How to Report Stolen Credit Cards

Do you believe your credit card has been stolen? Thieves know you will contact your bank to cancel your stolen credit card and stop transactions when you realise your card has gone missing. They are likely to work fast. So should you.

Keep your credit card emergency contact telephone number ready at hand. You can load it into your mobile telephone, or keep it in your wallet or purse, or in your diary or personal digital assistant. And don't forget you will need to recover your credit card number from somewhere other than the missing card to pass those details to the bank, so you will need to record this detail as well.

You do need to keep your wits about you when your card goes missing, though. Ask people who have had their card stolen. Unless there was a face to face confrontation or mugging, it can be very confusing whether you have just mislaid your card or whether it has been stolen. Perhaps it is just your card, or your purse or wallet, that is missing, and since you saw nothing untoward you are not sure whether it was stolen or misplaced.

Did you leave it at home, or in your car, or at the last shop you visited, or in the pocket of the jacket you wore yesterday? Or was your wallet or purse quietly stolen by a thief or pickpocket while you were occupied having lunch? Cancelling your card does lead to delays before a replacement arrives, and usually a reissuing expense. People can therefore be reluctant to cancel their card until they are quite sure. Thieves also know this.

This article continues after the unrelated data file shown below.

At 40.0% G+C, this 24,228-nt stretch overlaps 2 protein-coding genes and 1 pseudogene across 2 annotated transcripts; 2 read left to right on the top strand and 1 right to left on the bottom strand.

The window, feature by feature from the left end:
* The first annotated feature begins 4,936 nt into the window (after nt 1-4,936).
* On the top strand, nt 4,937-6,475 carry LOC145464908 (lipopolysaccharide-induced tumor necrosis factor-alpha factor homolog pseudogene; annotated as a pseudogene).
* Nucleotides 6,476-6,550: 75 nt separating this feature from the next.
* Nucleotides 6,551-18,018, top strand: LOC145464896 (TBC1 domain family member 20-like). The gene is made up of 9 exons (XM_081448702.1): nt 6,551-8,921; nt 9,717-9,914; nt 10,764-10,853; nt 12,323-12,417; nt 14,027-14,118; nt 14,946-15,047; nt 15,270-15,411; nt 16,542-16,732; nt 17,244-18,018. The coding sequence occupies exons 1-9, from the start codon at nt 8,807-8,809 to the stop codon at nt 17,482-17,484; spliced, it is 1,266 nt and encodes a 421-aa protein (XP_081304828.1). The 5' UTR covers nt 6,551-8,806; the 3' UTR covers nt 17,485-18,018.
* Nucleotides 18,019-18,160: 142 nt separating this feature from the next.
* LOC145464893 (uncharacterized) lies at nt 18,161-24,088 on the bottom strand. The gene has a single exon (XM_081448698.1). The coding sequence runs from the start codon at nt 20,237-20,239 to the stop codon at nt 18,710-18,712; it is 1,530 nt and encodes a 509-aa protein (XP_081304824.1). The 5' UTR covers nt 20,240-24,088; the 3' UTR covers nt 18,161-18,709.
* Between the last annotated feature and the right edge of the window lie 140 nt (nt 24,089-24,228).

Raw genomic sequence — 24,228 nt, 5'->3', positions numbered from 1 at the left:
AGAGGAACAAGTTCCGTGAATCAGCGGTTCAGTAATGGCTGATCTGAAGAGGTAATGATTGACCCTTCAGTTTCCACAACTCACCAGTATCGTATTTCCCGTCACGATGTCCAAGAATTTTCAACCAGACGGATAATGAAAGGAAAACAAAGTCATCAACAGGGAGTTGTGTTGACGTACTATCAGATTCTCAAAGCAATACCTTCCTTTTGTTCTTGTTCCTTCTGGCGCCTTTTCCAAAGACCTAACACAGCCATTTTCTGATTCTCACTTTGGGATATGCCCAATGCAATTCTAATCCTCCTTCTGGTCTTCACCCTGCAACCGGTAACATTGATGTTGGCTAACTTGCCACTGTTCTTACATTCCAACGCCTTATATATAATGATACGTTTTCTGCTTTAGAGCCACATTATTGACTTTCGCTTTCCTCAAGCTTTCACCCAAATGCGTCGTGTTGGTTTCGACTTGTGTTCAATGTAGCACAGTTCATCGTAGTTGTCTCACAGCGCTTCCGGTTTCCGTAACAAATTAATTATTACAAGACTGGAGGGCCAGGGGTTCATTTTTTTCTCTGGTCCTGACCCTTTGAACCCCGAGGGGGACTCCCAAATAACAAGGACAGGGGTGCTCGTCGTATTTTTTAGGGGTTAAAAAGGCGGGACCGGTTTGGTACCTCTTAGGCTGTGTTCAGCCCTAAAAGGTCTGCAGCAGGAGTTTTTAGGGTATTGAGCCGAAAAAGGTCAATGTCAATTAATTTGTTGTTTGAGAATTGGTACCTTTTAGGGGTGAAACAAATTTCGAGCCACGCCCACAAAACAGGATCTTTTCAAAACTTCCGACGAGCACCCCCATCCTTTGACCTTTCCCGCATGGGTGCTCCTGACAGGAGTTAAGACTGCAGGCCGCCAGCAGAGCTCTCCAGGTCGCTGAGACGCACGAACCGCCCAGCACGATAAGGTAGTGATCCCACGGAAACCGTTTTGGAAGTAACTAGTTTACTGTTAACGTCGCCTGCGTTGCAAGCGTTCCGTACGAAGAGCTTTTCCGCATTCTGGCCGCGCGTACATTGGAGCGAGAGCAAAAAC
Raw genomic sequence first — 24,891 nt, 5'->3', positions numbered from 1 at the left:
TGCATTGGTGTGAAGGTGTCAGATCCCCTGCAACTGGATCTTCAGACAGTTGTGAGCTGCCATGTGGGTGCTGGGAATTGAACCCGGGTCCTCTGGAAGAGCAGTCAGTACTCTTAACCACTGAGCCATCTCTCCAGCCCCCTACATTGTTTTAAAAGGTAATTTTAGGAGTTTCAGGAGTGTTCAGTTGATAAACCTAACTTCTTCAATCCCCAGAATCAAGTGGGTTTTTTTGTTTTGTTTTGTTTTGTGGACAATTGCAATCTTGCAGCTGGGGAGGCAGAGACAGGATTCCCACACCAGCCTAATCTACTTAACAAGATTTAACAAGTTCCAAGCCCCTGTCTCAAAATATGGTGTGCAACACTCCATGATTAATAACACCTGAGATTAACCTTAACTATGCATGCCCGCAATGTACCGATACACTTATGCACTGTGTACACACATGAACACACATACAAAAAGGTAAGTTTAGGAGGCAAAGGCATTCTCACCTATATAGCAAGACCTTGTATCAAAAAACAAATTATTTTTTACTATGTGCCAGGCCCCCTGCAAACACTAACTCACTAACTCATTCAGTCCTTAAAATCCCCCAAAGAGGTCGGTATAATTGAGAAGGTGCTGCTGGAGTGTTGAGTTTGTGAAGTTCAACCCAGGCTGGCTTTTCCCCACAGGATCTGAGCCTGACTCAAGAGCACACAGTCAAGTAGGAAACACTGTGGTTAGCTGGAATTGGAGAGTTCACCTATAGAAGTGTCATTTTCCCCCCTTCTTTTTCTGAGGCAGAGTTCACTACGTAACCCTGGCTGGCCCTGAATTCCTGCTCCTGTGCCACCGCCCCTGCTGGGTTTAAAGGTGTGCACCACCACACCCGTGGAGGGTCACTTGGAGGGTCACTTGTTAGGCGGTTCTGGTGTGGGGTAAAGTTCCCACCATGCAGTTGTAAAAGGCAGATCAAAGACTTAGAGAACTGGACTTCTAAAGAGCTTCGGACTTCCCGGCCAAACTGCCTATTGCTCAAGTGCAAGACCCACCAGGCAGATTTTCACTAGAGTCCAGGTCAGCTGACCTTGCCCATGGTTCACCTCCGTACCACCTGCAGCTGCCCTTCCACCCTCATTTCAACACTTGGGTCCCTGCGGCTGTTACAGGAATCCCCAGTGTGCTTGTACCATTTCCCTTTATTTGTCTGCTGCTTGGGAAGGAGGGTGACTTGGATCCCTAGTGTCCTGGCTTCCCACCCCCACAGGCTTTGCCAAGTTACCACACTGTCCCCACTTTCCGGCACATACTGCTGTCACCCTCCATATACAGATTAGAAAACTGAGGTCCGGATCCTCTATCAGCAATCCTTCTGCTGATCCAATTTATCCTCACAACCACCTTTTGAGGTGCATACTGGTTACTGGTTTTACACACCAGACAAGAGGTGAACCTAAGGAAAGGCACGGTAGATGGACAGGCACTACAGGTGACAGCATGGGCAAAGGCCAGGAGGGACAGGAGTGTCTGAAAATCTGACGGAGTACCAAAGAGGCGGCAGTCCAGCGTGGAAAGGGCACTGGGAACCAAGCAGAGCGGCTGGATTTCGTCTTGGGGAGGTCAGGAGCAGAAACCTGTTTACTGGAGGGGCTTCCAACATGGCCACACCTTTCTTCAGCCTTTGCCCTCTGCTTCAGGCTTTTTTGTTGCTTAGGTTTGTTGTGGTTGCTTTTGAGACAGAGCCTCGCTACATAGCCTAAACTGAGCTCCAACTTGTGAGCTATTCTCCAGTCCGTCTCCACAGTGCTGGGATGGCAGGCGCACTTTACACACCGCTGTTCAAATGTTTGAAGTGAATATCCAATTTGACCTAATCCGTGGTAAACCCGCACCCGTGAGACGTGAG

Ask any busy retailer. Every few days somebody will probably have left their credit card behind after a transaction, then arrive in the shop or phone up some time later as they try to backtrack where they have been to try and find the missing card before they call their credit card company.

If you still think the card has just been mislaid you must balance the resulting costs and inconvenience with the risk that something more serious has happened. Time is important, and prompt action is usually your safest decision if there is any doubt in your mind. If you believe there is a possibility your card could be in the hands of a thief you must promptly contact your credit card company and follow their instructions.

It is good practice to get into a habit of keeping your credit card in the same place all the time. Never just drop it into your pocket after you use it, but deliberately put it back into it's place in your wallet or purse. And always keep your wallet or purse in the same places, on your person or your dresser at night, to reduce the number of places you need to check if it has been mislaid. Good habits can be boring, but they can also make life easier.

Do not rely on your signature to protect you. They are not hard to forge well enough to get by in a busy shop, and have you noticed how the signature on your card will get harder to read with wear after a few month's of use? A photograph on your credit card is more likely to catch the thief out when your stolen card is used.

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